X Word-Record Adventurer to become a Kolkata
hand-pulled rickshaw wallah.
by far his most confronting, vulnerable and empathetic project yet.
Commencing 9th December 2019 multi-awarded Australian Adventurer Richard Bowles will mirror life alongside barefooted Rickshaw Wallah' in the West Bengal capital of Kolkata for a period of ten days. Hauling people and goods for 18 hours a day in the heat and the rain, he hopes to earn and live on $2.00 a day, precisely like the pullers themselves. Sleeping rough and eating kerbside, along with the physical, emotional, social and political challenges, he hopes to gain firsthand insight into those in extreme poverty and the lengths people will endure to live - Common ground for all of us in the survival of life.
“I believe that true empathy is to experience it for yourself, and even then you would be arrogant to believe you understand." - Richard Bowles
Bowles' past world-record-setting adventures have seen him run solo across the length of mountain ranges spanning nations, from 1,000 to 5,500km in length covering two marathons a day (85km). He's crossed crocodile-infested rivers and middle eastern war-zones, faced shotgun- wielding lunatics and volcano eruptions, he’s even been hospitalised from his extremist endeavours. But, it's going to take more than his steadfast determination and relentless resilience; to survive a week in grim living environments and dire work conditions. He’ll also confront horrifying health concerns and the political controversy in what has been outlawed and described as inhumane work.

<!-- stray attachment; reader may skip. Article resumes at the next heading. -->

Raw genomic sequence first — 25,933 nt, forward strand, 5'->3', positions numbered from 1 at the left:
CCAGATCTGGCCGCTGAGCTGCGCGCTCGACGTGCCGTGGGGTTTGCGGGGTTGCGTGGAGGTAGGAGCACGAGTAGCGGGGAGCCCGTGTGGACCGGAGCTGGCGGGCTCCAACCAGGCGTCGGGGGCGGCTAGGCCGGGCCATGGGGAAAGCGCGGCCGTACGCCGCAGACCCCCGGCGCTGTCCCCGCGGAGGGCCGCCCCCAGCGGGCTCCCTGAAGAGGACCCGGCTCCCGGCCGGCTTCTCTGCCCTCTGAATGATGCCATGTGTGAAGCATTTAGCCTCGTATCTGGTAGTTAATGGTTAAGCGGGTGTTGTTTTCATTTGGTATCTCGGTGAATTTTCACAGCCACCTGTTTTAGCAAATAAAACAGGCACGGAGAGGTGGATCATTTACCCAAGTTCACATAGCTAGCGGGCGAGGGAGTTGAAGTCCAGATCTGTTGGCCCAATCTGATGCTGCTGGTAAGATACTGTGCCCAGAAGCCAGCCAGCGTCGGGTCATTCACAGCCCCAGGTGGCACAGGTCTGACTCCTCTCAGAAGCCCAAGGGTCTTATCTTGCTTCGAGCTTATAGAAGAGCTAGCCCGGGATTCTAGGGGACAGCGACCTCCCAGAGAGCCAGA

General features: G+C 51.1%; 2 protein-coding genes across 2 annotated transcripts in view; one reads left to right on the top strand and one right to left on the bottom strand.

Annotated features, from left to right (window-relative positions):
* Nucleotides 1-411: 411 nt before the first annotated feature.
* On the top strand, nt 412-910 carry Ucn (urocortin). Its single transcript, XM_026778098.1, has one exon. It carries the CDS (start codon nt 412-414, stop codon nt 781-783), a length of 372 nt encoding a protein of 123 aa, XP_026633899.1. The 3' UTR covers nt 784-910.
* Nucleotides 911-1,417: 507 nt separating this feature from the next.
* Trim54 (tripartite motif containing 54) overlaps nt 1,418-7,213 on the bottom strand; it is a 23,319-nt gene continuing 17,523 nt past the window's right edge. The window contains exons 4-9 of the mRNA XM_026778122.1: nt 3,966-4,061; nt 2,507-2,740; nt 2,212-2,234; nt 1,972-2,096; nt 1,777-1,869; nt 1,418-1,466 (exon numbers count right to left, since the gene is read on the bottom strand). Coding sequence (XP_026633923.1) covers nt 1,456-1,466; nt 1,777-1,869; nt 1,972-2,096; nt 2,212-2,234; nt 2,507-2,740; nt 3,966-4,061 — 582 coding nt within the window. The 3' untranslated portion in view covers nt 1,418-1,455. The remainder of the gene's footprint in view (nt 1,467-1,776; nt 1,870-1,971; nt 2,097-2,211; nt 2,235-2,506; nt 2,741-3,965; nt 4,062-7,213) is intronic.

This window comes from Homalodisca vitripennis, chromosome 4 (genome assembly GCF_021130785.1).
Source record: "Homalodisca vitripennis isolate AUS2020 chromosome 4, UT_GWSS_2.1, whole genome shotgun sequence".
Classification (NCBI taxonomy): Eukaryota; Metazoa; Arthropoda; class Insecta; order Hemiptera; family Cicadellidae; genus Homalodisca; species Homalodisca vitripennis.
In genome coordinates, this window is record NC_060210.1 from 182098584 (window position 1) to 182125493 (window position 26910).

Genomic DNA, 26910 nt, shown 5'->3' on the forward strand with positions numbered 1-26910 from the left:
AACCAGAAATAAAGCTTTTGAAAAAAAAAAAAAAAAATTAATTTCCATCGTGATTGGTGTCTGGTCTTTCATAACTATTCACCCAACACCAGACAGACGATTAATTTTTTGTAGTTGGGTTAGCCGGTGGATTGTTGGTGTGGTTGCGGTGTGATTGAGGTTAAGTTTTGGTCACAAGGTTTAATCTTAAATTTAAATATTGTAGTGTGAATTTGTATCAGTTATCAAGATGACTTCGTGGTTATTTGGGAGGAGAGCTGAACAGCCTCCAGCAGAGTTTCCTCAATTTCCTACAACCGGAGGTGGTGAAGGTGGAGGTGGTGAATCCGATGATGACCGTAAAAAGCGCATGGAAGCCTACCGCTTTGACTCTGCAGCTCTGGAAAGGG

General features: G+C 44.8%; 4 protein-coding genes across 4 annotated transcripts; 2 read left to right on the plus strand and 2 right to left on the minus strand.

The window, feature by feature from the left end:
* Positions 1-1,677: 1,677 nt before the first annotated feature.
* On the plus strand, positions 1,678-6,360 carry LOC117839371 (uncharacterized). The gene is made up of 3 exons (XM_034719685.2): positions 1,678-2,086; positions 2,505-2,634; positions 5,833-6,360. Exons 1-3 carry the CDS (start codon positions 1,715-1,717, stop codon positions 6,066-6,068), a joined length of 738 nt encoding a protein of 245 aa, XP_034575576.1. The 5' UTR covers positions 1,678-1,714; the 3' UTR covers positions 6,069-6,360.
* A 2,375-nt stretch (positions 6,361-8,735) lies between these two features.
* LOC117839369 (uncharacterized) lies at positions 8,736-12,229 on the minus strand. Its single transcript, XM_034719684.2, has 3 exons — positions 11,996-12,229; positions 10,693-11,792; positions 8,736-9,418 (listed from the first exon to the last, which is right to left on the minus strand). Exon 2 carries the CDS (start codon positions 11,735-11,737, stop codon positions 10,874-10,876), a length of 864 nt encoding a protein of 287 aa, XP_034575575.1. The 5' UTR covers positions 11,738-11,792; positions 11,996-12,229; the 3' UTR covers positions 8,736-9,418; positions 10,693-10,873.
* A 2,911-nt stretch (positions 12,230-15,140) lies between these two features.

A pulled rickshaw is human-powered, by which a runner draws a two-wheeled cart which seats two people. Almost all of the wallah’ originate from Bihar, one of India's poorest states. They come to Kolkata looking for work, leaving their families behind in the villages. It's a hard and lonely existence and one that is slowly dying out. The government of West Bengal state has described the jobs of the rickshaw pullers as 'barbaric', 'despicable' and 'inhuman'. There is no place in the world today, it says, for 'human horses'. But the pullers and the city's residents disagree.
"My biggest fears are the everyday things we take for granted, like personal safety and going to the bathroom." - Richard Bowles